Like Whitman, Frost, Eliot, Stevens, and William Carlos
Williams, John Ashbery had a hand in creating the American poem.
And when he died at the age of ninety, the encomiums actually
exceeded expectations. Even his admirers liked him. Indeed, no poet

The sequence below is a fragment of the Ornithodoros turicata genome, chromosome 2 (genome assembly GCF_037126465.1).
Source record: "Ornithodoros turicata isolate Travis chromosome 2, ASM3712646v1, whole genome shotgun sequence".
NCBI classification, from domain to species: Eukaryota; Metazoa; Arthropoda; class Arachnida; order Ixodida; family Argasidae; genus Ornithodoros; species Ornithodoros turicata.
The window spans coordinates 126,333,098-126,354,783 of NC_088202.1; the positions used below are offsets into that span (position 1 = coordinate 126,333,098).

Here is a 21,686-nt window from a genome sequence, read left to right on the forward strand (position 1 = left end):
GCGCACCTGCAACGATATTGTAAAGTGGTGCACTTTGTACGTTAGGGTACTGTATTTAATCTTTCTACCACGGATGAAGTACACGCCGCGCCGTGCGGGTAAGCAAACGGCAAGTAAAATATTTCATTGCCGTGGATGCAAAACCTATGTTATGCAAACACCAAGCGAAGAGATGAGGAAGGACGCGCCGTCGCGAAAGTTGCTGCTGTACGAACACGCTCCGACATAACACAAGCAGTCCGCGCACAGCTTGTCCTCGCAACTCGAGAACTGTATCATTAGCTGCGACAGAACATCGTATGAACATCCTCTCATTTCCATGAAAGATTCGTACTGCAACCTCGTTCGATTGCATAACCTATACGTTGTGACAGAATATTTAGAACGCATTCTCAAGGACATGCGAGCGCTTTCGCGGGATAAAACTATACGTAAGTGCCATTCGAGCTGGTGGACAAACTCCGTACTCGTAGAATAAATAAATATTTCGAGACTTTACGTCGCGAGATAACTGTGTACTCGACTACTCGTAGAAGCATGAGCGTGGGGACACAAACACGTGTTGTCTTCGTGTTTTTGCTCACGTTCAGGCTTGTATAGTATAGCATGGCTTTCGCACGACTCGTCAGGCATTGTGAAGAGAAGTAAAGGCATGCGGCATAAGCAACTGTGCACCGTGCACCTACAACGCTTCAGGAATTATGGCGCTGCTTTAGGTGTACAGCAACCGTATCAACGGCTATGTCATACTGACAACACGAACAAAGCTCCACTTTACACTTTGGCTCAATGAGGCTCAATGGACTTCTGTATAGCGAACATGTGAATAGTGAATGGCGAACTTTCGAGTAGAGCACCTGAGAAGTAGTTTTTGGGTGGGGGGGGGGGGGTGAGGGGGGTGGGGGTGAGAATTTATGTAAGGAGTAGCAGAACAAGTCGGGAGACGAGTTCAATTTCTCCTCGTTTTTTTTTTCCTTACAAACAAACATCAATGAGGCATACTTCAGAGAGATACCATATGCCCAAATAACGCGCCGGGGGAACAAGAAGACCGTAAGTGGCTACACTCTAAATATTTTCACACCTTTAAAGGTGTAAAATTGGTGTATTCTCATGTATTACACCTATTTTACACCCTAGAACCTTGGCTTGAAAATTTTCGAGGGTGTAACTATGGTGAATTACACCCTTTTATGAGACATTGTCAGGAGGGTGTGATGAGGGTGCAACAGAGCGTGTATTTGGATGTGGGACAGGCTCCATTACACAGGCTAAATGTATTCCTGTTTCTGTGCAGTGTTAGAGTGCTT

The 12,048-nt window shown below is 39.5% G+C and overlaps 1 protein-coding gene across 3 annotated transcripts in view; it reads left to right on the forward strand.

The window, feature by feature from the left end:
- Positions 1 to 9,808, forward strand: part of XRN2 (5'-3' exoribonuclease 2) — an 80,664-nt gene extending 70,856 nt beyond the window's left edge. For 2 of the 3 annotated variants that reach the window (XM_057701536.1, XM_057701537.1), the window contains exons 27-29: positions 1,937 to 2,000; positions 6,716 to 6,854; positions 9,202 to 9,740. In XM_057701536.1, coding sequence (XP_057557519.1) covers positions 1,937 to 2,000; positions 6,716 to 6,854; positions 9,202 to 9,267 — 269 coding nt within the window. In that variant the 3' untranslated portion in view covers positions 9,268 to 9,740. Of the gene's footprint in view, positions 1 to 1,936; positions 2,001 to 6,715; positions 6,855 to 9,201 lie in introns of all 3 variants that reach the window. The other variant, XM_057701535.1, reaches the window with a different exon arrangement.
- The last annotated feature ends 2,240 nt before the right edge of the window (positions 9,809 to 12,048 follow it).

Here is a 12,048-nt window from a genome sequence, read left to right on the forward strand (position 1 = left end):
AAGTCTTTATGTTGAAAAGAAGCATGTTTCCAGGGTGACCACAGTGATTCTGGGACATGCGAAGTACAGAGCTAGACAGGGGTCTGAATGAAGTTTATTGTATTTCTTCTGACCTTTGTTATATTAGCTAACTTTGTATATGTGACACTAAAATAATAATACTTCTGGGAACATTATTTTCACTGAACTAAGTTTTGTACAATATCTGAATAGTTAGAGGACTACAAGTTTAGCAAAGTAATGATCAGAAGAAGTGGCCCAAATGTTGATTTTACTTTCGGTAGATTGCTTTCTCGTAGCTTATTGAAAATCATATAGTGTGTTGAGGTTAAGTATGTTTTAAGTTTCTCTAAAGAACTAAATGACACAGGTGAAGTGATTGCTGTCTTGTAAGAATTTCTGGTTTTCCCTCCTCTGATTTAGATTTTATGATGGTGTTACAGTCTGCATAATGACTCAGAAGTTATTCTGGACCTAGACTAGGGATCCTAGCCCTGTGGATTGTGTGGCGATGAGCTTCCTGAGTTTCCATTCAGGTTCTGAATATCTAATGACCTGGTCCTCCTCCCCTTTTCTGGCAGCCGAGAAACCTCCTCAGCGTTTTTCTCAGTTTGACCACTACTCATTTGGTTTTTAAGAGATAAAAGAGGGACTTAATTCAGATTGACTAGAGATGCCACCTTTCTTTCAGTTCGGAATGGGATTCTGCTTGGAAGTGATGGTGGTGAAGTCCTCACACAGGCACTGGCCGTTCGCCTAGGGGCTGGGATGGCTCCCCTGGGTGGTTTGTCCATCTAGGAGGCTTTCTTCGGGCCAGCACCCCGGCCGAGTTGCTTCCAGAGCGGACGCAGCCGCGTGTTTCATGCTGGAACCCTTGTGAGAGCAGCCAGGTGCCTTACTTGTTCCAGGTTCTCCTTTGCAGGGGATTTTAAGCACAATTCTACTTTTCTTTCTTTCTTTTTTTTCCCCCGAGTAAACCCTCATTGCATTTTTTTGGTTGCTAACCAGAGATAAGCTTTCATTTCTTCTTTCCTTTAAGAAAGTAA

in recent memory—not Merrill or Walcott, not Strand, Wilbur, or
Kinnell—generated the coupling of such affection and respect. It was
something to behold, this gentle blizzard of appreciation.
Here is my review of Ashbery's Where Shall I Wander.